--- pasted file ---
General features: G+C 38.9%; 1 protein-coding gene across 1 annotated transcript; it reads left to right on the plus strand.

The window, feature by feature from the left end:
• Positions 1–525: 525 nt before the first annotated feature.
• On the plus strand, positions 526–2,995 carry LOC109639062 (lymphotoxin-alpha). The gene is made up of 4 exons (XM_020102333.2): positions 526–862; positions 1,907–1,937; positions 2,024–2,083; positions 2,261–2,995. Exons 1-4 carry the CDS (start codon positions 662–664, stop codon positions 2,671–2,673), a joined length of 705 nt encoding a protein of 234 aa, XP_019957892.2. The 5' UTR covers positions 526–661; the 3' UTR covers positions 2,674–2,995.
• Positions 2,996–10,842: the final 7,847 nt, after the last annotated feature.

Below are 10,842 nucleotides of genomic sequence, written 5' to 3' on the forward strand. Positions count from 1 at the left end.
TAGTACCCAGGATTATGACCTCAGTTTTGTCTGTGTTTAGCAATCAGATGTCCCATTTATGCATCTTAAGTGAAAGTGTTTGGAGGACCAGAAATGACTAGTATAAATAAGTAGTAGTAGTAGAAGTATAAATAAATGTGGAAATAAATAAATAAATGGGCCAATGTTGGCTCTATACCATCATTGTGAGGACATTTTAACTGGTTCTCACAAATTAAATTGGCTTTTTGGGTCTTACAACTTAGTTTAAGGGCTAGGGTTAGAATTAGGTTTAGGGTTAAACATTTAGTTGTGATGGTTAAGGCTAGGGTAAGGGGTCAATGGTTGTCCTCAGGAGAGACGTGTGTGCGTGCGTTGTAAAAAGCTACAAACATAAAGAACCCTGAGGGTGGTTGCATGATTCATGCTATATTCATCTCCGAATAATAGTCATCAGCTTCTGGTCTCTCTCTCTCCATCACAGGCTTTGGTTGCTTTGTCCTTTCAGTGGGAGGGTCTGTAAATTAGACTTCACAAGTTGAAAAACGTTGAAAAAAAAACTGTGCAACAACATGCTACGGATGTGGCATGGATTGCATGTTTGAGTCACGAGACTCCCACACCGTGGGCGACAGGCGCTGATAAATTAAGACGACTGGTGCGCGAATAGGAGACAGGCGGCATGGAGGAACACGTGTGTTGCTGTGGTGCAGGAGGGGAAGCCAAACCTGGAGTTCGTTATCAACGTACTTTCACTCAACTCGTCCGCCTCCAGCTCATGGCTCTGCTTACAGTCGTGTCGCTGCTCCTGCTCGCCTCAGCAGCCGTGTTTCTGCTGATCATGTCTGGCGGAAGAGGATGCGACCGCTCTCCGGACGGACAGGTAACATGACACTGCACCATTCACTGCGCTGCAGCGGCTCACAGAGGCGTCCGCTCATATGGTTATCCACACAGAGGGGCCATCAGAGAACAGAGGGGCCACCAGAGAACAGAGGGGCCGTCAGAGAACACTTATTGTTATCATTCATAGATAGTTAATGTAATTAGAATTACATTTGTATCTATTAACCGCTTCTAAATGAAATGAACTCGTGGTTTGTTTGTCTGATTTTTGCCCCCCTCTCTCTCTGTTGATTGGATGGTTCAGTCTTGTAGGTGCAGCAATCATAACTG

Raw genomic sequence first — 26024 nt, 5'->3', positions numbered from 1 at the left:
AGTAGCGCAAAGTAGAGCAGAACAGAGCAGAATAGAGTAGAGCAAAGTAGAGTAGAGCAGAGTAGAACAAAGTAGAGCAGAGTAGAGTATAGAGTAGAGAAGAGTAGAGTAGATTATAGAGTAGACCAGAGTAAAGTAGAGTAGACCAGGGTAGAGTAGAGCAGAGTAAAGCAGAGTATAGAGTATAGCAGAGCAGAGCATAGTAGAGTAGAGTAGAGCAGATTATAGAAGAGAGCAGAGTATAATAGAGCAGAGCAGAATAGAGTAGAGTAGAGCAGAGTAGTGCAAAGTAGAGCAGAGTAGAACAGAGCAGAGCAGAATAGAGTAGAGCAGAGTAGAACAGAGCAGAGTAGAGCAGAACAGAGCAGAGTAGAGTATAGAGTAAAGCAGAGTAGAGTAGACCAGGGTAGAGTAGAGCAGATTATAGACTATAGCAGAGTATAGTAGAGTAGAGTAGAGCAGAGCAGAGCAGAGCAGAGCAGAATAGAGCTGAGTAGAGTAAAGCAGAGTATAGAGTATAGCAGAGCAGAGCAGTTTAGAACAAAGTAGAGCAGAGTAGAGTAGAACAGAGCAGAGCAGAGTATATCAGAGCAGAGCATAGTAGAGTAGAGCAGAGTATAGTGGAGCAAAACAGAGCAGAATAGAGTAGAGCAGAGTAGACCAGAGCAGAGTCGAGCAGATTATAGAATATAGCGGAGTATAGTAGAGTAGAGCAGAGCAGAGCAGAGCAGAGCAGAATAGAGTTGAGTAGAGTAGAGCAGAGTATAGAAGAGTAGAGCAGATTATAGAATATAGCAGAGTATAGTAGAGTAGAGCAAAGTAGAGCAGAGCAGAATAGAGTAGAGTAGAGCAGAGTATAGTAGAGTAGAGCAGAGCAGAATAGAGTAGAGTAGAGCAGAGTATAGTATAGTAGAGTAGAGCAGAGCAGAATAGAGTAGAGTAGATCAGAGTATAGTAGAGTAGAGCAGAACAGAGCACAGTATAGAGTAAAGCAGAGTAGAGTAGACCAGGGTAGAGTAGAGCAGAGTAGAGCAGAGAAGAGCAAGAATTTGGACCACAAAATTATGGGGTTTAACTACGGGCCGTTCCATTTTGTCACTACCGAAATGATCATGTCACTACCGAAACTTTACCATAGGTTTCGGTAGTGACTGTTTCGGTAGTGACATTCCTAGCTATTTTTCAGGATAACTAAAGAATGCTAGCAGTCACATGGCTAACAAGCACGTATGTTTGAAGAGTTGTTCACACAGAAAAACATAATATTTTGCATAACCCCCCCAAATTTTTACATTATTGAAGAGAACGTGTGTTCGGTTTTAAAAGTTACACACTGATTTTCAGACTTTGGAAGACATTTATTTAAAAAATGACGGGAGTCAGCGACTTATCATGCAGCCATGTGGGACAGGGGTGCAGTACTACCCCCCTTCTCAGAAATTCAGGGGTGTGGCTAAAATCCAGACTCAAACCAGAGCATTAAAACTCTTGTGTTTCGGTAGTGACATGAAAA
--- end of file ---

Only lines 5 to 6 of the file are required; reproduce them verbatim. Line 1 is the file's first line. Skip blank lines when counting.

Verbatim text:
• Positions 2,996–10,842: the final 7,847 nt, after the last annotated feature.

Below are 10,842 nucleotides of genomic sequence, written 5' to 3' on the forward strand. Positions count from 1 at the left end.